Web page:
Aloe Blacc: The Man of the Moment

Aloe-Blacc-Green-Lights-Lyrics

Dorian Lynskey (The Guardian) writes about a rising star Aloe Blacc. Blacc, whose real name is Egbert Nathaniel Dawkins III, is a Panamanian-American singer, songwriter, and musician. (Find the link to the full article below.)

[. . .] The 35-year-old has every reason to feel confident. His hard-times soul jam I Need a Dollar caught the recessionary mood in 2010 and made him a gold-selling star in Europe. Then Wake Me Up, recorded with EDM producer Avicii, became one of last year’s most unavoidable singles, reaching No 1 in 22 countries. Even though he was denied a featured artist credit (“that’s just business,” he says with a flicker of irritation) and it sounded more like Mumford & Sons with glowsticks than his usual material, Wake Me Up introduced his voice to millions. Now there’s The Man, a swaggering can-do anthem that has become his first US hit, and is set to take the UK No 1 spot on Sunday. Lift Your Spirit, his third solo album and his first for Interscope, is emphatic, optimistic folk-soul reminiscent of Bill Withers and Stevie Wonder. He is yet to put a foot wrong.

On the surface, it seems like a classic case of ambition paying off after years of struggle. Blacc, whose real name is the splendid Egbert Nathaniel Dawkins III, formed the underground hip-hop duo Emanon in his teens (he chose Aloe because his style was “smooth like lotion”), switched to singing a decade ago, and only broke through in his 30s. Except, as Blacc admits, there wasn’t much struggle or ambition involved. [. . .]

In fact, I Need a Dollar was more a genre exercise, inspired by hearing field recordings of chain-gang songs, than a howl of penury. He wrote it in 2005 while living in a squat after losing his job, but that job happened to be at multinational accounting firm Ernst & Young, where he helped children’s hospitals improve services. (“It took too long for there to be a president to finally make a healthcare system that made sense for citizens,” says this Obamacare fan.) So he wasn’t exactly on skid row. “It wasn’t a place of despair. I could go back to school and get a PhD. I could get another job in corporate America. There was no fear of starving.”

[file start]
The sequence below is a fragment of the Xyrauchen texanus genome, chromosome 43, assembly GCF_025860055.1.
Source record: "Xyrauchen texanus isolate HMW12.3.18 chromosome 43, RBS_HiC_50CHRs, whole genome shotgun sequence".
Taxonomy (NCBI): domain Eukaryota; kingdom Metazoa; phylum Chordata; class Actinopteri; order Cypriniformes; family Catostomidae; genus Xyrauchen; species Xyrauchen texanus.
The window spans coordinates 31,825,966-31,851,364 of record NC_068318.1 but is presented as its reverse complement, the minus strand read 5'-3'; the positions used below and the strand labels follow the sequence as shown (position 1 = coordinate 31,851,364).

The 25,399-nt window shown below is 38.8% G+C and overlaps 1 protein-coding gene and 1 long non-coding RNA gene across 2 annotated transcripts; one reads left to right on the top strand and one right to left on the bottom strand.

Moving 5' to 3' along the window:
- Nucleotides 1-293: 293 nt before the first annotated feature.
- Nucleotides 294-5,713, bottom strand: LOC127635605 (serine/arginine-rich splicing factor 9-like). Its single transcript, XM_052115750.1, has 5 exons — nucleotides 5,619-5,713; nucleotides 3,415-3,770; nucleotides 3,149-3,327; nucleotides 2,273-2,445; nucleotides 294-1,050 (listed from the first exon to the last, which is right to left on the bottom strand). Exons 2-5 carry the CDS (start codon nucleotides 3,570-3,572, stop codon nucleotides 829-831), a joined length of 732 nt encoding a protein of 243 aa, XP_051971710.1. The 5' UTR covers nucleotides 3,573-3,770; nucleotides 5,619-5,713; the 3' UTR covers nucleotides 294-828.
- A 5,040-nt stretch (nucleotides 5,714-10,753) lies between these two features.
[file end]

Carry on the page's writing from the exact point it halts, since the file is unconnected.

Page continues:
It’s rare to hear a musician puncture his own mystique with boasts about his real-world CV, but perhaps Blacc is so frank because his parents really did follow a rags-to-riches path. Their childhoods in Panama were grindingly poor but by the time Blacc was born in suburban Orange County, California, in 1979, his father was a rising star in the US Army. “He was a strategy guy,” Blacc says proudly. “I think he was too smart for them to risk in combat. I lucked out because the cycle of struggle usually continues.”

Blacc was a straight-A student who won a scholarship to the University of Southern California to study communications and linguistic psychology. “It’s kind of a nerdy interest,” he says. “It helps me to continue whetting my blade as a thinker. I don’t play the new app of the week on my phone, I play with words. I put them together in little puzzles and see how they make me feel and then do this projection puzzle to the rest of the world and ask how they will make other people feel.”

Again, his candour is unusual. Most songwriters prefer to cite raw instinct, divine inspiration or dumb luck, but Blacc has an almost academic curiosity about how music works. [. . .]

For full article, see http://www.theguardian.com/music/2014/apr/03/aloe-blacc-the-man-moment-politics-fame

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